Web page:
This is not a post about recent cooking mishaps. Rather, it is a post about an experience which is probably now at least two decades old. It dates back to a summer day when I decided, in capital letters, that I was going to Conduct a Science Experiment.
The subject of my experiment needed to be something readily at hand. Dandelions were available in plenty. What would happen to dandelions, I wondered, if they were placed in different substances? Next, a substance to test. Again something was available: mud. So I plucked a handful of dandelions, put them in a bowlful of mud, and went to bed anxiously awaiting the morning and the results of my Experiment.
The next morning I arose betimes and went out in the early dew to see how my subjects had fared. Behold, they were all closed up! Clearly, mud caused dandelions to close their blossoms. Trembling with my new discovery, I immediately went off to exhibit my results to some older and wiser person.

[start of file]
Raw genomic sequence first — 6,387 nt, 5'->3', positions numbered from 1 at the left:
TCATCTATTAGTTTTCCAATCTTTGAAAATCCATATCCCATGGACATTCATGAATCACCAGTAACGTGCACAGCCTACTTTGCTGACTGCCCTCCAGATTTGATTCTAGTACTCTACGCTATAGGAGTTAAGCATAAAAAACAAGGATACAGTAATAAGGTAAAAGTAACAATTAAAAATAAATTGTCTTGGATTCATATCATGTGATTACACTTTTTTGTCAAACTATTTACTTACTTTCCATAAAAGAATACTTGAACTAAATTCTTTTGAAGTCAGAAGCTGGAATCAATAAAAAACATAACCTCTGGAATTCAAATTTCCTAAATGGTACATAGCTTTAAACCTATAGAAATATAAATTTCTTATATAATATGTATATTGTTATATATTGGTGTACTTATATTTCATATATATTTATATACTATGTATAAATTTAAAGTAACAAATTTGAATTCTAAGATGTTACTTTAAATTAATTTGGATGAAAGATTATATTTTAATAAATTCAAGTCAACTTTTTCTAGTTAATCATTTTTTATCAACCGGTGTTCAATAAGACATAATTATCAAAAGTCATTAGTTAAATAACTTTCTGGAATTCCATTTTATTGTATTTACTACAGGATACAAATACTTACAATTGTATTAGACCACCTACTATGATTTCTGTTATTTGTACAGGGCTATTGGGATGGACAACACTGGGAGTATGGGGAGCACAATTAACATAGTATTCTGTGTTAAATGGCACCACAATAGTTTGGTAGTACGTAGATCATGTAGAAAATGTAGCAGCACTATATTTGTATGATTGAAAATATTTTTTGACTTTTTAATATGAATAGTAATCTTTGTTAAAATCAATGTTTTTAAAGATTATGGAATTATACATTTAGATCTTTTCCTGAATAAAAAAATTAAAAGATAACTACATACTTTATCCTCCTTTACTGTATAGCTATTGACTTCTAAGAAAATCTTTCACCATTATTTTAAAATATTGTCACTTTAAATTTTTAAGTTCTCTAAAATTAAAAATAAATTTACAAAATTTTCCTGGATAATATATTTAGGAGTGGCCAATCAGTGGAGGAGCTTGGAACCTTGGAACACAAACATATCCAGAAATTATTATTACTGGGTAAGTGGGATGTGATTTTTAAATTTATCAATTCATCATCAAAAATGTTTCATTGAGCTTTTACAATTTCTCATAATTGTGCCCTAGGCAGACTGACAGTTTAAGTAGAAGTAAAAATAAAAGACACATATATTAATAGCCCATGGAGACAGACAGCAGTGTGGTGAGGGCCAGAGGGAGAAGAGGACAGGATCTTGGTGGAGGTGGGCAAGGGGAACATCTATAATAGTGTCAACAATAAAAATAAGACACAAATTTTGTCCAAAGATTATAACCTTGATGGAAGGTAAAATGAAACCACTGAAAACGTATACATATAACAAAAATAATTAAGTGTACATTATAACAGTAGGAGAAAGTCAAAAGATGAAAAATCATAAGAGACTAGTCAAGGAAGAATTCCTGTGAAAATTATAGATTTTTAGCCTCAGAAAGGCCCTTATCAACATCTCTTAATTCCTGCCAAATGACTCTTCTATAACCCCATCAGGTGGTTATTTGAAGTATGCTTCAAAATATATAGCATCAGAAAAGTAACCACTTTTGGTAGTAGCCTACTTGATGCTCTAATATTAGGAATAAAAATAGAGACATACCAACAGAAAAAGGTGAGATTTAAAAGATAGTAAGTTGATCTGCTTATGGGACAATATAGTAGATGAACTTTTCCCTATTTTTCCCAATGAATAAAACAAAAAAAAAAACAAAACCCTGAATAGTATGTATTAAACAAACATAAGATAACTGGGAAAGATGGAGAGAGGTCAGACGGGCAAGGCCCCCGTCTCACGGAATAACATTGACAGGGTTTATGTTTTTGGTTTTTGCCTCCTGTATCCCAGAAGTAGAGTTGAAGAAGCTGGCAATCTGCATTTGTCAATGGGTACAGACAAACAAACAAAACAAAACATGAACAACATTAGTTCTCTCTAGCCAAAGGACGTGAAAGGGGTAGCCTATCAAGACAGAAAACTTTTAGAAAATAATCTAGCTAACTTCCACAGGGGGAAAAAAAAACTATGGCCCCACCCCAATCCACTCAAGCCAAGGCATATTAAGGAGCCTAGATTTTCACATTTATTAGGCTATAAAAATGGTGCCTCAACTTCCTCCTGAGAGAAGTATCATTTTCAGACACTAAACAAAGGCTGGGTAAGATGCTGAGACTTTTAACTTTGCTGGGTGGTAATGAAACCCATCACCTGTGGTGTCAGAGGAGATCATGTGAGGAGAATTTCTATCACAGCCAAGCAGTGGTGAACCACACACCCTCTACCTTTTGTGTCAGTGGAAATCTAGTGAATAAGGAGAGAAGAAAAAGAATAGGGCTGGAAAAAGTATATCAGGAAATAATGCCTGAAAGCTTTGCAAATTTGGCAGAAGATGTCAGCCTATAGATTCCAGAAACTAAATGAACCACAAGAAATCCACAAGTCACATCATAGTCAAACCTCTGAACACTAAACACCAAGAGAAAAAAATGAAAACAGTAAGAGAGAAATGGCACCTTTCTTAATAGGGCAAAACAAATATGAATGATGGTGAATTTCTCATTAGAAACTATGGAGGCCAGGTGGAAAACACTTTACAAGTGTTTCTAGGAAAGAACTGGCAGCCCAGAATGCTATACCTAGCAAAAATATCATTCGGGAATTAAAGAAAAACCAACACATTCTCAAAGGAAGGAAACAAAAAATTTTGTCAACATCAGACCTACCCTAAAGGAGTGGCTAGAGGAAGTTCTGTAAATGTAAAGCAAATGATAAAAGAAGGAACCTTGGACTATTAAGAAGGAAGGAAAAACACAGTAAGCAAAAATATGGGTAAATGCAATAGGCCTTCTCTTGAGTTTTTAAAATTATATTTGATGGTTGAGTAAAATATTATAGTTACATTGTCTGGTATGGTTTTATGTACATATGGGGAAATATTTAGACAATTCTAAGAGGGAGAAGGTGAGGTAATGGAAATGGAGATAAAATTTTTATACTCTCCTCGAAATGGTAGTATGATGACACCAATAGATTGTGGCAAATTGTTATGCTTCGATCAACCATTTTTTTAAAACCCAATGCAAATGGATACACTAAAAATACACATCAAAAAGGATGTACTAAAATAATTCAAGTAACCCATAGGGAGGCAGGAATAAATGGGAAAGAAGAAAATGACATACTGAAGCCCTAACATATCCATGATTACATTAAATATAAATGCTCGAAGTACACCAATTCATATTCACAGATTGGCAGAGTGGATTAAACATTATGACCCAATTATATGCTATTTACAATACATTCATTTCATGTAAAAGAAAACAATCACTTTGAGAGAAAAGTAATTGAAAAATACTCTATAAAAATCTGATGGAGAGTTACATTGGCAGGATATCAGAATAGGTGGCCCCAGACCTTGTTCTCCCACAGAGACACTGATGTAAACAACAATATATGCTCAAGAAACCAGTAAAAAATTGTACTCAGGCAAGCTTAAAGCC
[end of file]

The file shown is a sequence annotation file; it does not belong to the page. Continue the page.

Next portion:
This older and wiser person (I can't remember now who it was) promptly pointed out that all the dandelions visible in the fields in all directions had their blossoms closed at that hour of the morning. Oh. It suddenly also occurred to me that mud was, in fact, exactly what dandelions grew in. My Experiment was a complete, and somewhat embarrassing, failure. I had learned nothing from it.
Now that I think about it though, I probably learned more from that one very silly experiment than I could have from the most cleverly designed science course. I learned, in fact even if the terms came later, the necessity of careful design, of observation, of control groups, of peer review. I learned not to jump to conclusions or confuse correllation with causation. We did many fun and worthy experiments in later years, but I have forgotten nearly all of them. But the dandelions are still there every time I read about a new discovery or claim, helping me to ask the right questions.
And I still do wonder why some flowers close up at night. One of these days, I'm going to get around to finding out. Maybe it's the dark . . . ;-)